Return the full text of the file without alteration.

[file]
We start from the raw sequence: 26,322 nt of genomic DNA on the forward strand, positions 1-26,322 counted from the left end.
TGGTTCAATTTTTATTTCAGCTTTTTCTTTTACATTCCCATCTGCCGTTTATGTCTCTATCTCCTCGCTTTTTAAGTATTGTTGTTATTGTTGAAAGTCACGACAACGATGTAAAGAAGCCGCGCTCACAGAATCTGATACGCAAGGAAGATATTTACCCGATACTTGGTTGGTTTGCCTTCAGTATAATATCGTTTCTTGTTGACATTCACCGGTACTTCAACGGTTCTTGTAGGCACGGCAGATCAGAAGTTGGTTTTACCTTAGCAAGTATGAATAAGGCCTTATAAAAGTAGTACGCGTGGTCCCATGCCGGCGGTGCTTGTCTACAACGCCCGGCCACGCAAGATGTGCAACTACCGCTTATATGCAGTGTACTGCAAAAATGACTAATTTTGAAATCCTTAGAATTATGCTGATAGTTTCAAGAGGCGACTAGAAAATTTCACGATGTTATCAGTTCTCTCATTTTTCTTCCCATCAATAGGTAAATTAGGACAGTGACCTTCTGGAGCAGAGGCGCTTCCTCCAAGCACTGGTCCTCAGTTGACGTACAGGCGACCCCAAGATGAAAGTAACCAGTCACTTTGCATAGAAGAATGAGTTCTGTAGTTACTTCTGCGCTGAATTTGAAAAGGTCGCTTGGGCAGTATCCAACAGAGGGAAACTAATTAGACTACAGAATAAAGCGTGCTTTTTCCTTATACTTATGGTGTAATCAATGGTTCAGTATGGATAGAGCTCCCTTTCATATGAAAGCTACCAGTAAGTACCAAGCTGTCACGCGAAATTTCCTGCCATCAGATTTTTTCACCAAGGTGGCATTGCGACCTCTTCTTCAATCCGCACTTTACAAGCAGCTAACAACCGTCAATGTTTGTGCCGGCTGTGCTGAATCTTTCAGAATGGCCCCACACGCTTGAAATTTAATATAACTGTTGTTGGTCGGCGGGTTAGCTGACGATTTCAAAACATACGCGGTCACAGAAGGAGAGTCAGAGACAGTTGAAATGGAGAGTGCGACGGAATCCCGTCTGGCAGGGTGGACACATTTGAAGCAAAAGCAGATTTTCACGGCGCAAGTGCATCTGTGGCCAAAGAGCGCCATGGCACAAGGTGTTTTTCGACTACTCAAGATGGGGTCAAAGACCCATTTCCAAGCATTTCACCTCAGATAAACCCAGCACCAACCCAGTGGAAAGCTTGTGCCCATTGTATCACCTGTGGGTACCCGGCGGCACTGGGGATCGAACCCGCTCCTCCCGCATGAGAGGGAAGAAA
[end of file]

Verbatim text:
We start from the raw sequence: 26,322 nt of genomic DNA on the forward strand, positions 1-26,322 counted from the left end.
TGGTTCAATTTTTATTTCAGCTTTTTCTTTTACATTCCCATCTGCCGTTTATGTCTCTATCTCCTCGCTTTTTAAGTATTGTTGTTATTGTTGAAAGTCACGACAACGATGTAAAGAAGCCGCGCTCACAGAATCTGATACGCAAGGAAGATATTTACCCGATACTTGGTTGGTTTGCCTTCAGTATAATATCGTTTCTTGTTGACATTCACCGGTACTTCAACGGTTCTTGTAGGCACGGCAGATCAGAAGTTGGTTTTACCTTAGCAAGTATGAATAAGGCCTTATAAAAGTAGTACGCGTGGTCCCATGCCGGCGGTGCTTGTCTACAACGCCCGGCCACGCAAGATGTGCAACTACCGCTTATATGCAGTGTACTGCAAAAATGACTAATTTTGAAATCCTTAGAATTATGCTGATAGTTTCAAGAGGCGACTAGAAAATTTCACGATGTTATCAGTTCTCTCATTTTTCTTCCCATCAATAGGTAAATTAGGACAGTGACCTTCTGGAGCAGAGGCGCTTCCTCCAAGCACTGGTCCTCAGTTGACGTACAGGCGACCCCAAGATGAAAGTAACCAGTCACTTTGCATAGAAGAATGAGTTCTGTAGTTACTTCTGCGCTGAATTTGAAAAGGTCGCTTGGGCAGTATCCAACAGAGGGAAACTAATTAGACTACAGAATAAAGCGTGCTTTTTCCTTATACTTATGGTGTAATCAATGGTTCAGTATGGATAGAGCTCCCTTTCATATGAAAGCTACCAGTAAGTACCAAGCTGTCACGCGAAATTTCCTGCCATCAGATTTTTTCACCAAGGTGGCATTGCGACCTCTTCTTCAATCCGCACTTTACAAGCAGCTAACAACCGTCAATGTTTGTGCCGGCTGTGCTGAATCTTTCAGAATGGCCCCACACGCTTGAAATTTAATATAACTGTTGTTGGTCGGCGGGTTAGCTGACGATTTCAAAACATACGCGGTCACAGAAGGAGAGTCAGAGACAGTTGAAATGGAGAGTGCGACGGAATCCCGTCTGGCAGGGTGGACACATTTGAAGCAAAAGCAGATTTTCACGGCGCAAGTGCATCTGTGGCCAAAGAGCGCCATGGCACAAGGTGTTTTTCGACTACTCAAGATGGGGTCAAAGACCCATTTCCAAGCATTTCACCTCAGATAAACCCAGCACCAACCCAGTGGAAAGCTTGTGCCCATTGTATCACCTGTGGGTACCCGGCGGCACTGGGGATCGAACCCGCTCCTCCCGCATGAGAGGGAAGAAA